“On the step-down or telemetry unit, nurses reinforce the teaching by making the patient go through the exercises they have been taught, such as changing the power and the family member changing the dressing,” Martin said.
Patients also require emotional support. “These patients undergo a major lifestyle change,” Edwards said. “We have to provide them with the tools to enjoy their quality of life, teaching them well, so they have the confidence to take care of themselves.”
Patients often return to work or sporting activities. When home, they plug the devices power module into a wall outlet and recharge the batteries, which may last eight to 14 hours.
Facilities performing LVAD implantation often conduct community-education programs to ensure emergency medical service personnel understand the devices and associated prehospital care. Mount Sinai advises patients to contact their police and fire departments to inform them of their special needs.
“If the person is talking, obviously, they are alive, but if they are unconscious, thats a problem,” Flannery said. “They have to assess to see if the pump is working and treat accordingly.”
EMS personnel can perform an ECG. Patients may receive defibrillation and cardioversion, if indicated. The first responders should call the implanting hospital to help troubleshoot whether the device is working properly. Lights and alarms on the device can indicate the status. The device has a hum, which a paramedic can hear with a stethoscope.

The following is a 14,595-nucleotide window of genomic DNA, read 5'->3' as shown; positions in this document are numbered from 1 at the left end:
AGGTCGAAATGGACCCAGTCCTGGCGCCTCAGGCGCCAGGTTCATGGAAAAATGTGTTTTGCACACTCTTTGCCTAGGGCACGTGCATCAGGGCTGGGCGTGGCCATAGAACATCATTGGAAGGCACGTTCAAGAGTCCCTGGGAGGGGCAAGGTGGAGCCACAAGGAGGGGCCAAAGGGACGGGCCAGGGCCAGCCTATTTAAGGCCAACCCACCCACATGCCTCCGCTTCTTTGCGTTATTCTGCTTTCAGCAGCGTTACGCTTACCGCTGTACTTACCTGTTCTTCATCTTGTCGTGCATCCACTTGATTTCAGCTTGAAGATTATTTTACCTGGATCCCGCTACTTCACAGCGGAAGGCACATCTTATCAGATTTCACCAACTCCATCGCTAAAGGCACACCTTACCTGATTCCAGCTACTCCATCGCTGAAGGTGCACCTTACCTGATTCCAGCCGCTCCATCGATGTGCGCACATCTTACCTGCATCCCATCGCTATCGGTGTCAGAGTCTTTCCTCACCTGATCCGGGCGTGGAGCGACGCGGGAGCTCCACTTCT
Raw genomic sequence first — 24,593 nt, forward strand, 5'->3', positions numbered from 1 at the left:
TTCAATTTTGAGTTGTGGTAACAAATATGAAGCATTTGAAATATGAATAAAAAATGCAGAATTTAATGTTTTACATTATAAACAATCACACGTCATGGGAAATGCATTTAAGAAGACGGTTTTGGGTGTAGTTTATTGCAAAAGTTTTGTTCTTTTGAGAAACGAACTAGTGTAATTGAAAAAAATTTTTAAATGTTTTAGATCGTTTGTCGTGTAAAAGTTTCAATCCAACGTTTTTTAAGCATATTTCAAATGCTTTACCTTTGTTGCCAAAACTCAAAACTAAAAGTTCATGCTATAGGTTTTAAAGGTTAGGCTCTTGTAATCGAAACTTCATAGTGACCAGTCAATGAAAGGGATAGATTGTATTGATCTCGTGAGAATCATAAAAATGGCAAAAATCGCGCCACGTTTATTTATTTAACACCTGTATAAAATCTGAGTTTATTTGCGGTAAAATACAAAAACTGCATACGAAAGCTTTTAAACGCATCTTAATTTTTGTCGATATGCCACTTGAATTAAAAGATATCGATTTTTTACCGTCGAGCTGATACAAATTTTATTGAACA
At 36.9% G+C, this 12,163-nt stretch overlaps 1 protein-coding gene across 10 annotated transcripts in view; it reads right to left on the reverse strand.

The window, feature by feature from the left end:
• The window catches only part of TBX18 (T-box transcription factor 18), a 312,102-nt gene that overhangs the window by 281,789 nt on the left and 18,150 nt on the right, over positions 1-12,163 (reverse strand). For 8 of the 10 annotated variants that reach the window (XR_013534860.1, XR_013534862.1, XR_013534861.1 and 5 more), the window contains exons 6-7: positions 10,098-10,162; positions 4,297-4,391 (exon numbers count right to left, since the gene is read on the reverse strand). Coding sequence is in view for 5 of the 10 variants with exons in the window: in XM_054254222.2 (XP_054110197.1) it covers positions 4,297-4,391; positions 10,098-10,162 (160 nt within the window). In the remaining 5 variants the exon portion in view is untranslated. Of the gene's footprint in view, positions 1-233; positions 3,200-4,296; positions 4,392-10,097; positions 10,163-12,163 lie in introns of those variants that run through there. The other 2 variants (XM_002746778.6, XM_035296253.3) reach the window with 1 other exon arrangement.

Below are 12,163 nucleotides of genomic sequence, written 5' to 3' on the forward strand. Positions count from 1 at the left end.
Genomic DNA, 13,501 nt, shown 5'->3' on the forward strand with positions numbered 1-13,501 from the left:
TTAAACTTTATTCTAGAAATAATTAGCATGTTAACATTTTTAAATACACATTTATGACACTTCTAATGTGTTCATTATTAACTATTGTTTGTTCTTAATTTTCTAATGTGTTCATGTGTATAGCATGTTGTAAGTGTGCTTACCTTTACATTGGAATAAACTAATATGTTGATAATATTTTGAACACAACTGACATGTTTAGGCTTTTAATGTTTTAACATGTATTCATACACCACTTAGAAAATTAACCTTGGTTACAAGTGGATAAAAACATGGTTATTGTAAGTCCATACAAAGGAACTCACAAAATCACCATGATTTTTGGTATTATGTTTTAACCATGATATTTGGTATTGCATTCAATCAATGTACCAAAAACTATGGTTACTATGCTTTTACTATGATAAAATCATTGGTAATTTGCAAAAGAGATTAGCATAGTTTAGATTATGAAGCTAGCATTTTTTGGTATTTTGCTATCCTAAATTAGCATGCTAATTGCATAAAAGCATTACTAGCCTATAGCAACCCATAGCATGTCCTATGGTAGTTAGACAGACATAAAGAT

“We ask them to question before they start CPR and get in touch with us before doing compressions on these patients,” Lopez-Newton said.
Patients can travel with the HeartMate II but cannot go through electronic airport screenings. Stony Brook sends patients home with a letter to explain the device to Transportation Security Administration agents.
Newark Beth Israel coordinates patients travels with other centers, so they are prepared to assist if the device requires a replacement controller or battery charger.
“If it stops, you need to be within two hours flight time or an hour drive time to a place that can change the pump,” Martin said.
Lopez-Newton also notifies each patients electrical company they are on life support to ensure priority service in an outage. Patients also may evacuate to a fire department, which typically has a generator.
Neikens accompanies a Thoratec representative on calls to physicians to explain how it has changed her life.
“Its such a meaningful device and makes so much difference in the quality of life,” Neikens said. “I am living, not sitting and waiting to die.”